Archive for January 23rd, 2010

The bi-cameral woodshed

By Tom Read

Subtle but effective, that wall in the middle keeps our wood supply constant all winter.

A substantial number of households on Texada Island depend on firewood for winter heating. Here at Slow Farm, we use a combination of propane-powered hot water for radiant floor heating, plus a woodstove for back-up. The propane comes to us in a big truck every so often, and is stored in a 500-gallon tank on our property; it requires money but no work on our part. Firewood, however, is an entirely different story.

As city-turned-country people, we have slowly learned how to efficiently process firewood. Last summer, a full nine years after our move to Texada, we finally realized the wisdom of converting our woodshed into two chambers. This winter the benefit is about to become apparent: we’ve almost used up one chamber’s worth of wood; when we start drawing from the second chamber I will then refill the first. Thus, we will not even come close to running out of firewood this winter (as has almost happened in previous winters).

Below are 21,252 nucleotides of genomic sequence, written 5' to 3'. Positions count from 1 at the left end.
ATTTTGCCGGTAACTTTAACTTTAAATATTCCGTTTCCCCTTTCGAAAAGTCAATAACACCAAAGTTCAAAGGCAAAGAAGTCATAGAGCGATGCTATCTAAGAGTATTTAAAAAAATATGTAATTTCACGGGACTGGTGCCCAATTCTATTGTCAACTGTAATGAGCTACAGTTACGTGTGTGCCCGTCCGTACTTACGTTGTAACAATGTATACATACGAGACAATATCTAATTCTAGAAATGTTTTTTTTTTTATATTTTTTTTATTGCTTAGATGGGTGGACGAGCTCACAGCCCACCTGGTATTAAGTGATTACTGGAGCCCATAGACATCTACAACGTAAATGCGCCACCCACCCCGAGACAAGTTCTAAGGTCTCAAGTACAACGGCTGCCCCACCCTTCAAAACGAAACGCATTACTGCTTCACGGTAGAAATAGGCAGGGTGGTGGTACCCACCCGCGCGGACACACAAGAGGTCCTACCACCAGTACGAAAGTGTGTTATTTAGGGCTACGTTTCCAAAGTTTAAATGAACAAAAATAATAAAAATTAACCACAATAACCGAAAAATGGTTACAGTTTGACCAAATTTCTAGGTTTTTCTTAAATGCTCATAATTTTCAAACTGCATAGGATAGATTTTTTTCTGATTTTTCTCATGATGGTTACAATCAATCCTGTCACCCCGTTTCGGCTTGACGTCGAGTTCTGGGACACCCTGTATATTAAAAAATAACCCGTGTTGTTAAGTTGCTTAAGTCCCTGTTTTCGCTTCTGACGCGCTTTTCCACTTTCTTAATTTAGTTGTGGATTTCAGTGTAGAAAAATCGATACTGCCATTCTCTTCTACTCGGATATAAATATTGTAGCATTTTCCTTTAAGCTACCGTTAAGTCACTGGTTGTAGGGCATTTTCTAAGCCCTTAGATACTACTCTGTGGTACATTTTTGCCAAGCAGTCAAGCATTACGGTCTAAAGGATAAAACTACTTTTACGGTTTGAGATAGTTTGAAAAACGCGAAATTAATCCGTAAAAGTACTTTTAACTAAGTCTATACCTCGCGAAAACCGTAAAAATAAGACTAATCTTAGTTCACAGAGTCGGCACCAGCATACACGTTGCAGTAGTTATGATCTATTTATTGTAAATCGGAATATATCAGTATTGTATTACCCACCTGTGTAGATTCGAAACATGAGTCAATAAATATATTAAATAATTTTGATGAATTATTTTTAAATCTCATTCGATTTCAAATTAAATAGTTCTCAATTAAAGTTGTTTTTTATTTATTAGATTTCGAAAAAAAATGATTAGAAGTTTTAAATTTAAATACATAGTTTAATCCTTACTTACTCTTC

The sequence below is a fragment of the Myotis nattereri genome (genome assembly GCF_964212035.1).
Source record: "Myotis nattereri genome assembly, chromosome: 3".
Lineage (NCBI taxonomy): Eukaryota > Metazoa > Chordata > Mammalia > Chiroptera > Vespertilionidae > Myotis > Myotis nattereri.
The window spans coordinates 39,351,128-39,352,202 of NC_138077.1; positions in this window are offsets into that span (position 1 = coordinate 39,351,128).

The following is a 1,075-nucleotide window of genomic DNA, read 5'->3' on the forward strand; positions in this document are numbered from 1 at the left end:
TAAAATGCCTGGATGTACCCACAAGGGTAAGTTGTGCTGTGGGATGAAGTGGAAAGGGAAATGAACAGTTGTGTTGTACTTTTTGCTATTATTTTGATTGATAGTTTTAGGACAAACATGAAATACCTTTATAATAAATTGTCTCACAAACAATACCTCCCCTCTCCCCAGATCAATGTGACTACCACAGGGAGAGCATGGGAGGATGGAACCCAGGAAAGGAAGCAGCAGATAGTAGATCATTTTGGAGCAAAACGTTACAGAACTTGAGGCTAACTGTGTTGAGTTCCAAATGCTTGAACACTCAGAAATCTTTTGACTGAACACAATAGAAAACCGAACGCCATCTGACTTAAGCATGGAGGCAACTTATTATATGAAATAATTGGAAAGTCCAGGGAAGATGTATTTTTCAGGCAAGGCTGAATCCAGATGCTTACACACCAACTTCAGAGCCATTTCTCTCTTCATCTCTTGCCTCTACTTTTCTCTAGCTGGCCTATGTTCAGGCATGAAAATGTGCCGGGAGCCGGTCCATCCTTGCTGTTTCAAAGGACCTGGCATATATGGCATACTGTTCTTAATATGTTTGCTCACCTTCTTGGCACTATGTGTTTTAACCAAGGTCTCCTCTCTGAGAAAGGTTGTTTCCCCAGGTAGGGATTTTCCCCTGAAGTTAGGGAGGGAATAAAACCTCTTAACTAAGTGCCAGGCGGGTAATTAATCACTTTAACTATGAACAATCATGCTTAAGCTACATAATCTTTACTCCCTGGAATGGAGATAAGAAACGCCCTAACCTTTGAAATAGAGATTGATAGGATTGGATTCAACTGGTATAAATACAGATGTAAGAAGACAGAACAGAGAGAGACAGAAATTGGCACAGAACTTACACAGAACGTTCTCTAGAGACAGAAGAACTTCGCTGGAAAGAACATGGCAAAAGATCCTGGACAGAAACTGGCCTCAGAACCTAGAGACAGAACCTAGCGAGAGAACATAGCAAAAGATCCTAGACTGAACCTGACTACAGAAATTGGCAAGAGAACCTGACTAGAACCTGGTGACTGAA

My friend Jim Mason, also a city immigrant to Texada, calls this the “bi-cameral woodshed.” Jim knows that “bi-cameral” refers to a two-chambered legislature, but he loves a bit of word-play, so now I imagine that we’re storing legislative cordwood. Or something like that. Anyway, what caught my attention is that Jim is one of several friends with city upbringing who have recently converted their one-chambered woodsheds to the bi-cameral system.

Why didn’t we think of making two chambers when we built the woodshed in the first place? After all, we could clearly observe such divided woodsheds among our lifelong rural neighbours, so why didn’t we just emulate them from the start? The answer, I think, is that city people just don’t trust direct observation; we often prefer to learn by reading. That is why classics like The Encyclopedia of Country Living, by the late Carla Emery, appeal so strongly to middle-aged back-to-the-landers like us. The result is a slower learning curve based on lots of muddling through.

So here’s a question: if I start learning more by doing and watching others rather than by books or Internet searches, does that mean I’m becoming countrified? Something to think about as I contemplate how to cope with the voles that have just infiltrated our garden….


Post facto

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